The political stakes in Florida couldn’t get much higher.

On Tuesday, voters will pick a new governor and a U.S. Senator. Congressional and state legislative seats are up for grabs, as well as Attorney General and a slew of local offices. There’s also a long list of constitutional amendments -- on everything from gambling and voting rights to homestead taxes and vaping.

It’s been a year since Hurricane Maria ravaged Puerto Rico. Recovery continues on the devastated island, but transitions are also happening here in Florida, where many residents evacuated and some have chosen to stay.

NPR recently received a firestorm of criticism for the way it handled an interview with the leader of a recent Unite the Right rally in Washington D.C. And it’s raising questions about how and why newsrooms make decisions about covering controversial sources.

School districts across Florida are scrambling to meet a deadline to install security officers in every single public school.

We've all gotten an email or seen something online that seems a bit fishy.

Some people take the bait, but some check it out and often rely on a well-known online mythbuster called Snopes.com.

Carson Cooper, the friendly, familiar voice that greeted WUSF 89.7 listeners as they started their weekday mornings these past 18 years, has died.

A civil rights attorney best known for representing the family of Trayvon Martin said Thursday that prosecutors should not apply Florida's Stand Your Ground law in a recent shooting death near Clearwater.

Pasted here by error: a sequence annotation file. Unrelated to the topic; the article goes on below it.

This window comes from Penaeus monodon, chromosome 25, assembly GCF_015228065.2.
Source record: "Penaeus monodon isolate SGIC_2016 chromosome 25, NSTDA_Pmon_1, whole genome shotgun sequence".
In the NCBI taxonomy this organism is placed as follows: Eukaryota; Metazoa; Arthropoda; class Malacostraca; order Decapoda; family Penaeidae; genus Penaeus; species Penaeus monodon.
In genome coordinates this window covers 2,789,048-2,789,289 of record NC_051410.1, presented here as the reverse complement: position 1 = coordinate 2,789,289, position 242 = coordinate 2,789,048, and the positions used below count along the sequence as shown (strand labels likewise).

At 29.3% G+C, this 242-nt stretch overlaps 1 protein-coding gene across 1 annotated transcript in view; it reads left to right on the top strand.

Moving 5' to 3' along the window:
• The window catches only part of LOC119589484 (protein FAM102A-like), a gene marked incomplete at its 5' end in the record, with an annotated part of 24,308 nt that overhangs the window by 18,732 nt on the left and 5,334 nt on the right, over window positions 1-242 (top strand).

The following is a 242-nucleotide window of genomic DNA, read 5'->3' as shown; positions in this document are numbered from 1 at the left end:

The most famous crossword puzzle in the world may belong to the New York Times. For more than 75 years, vocabulary junkies have been grabbing the paper and a pencil and taking a stab at the grid of empty squares.

WUSF stories about disabled veteran caregivers, female prisoners and the career of a college basketball coach recently won honors in the only national contest recognizing outstanding public radio news reporting at local stations.

WUSF All Things Considered Host Lisa Peakes has been honored for having the top radio newscast in the southeast United States in 2017.

The internet is talking this week about the death of 80-year-old Kathleen Dehmlow and her obituary in the Redwood Falls Minnesota Gazette, which was written and paid for by the woman’s own children.

In just 100 words, this tribute turned from announcement to anger, as it revealed a 60-year-old infidelity, and adult children who believe “the world is a better place without her.”

Protests are a staple of American democracy, but some journalism experts are worried about a recent story out of New Orleans, where a handful of paid actors attended a city council meeting about a controversial power plant.

Longtime Pinellas County Commissioner John Morroni died Sunday at the age of 63.

The Treasure Island Republican served on the commission since 2000. He also represented Pinellas County in the Florida House of Representatives for eight years, from 1992-2000.

Videos are an effective media known for its power to illicit emotion. And media consumers are learning the hard way that the images don’t have to be real to be convincing.

WUSF’s Robin Sussingham has been honored with a Regional Edward R. Murrow award for Feature Reporting.

At a time when the public’s trust of the media is on the decline, some local and national journalists with potential conflicts of interest are finding themselves in the spotlight.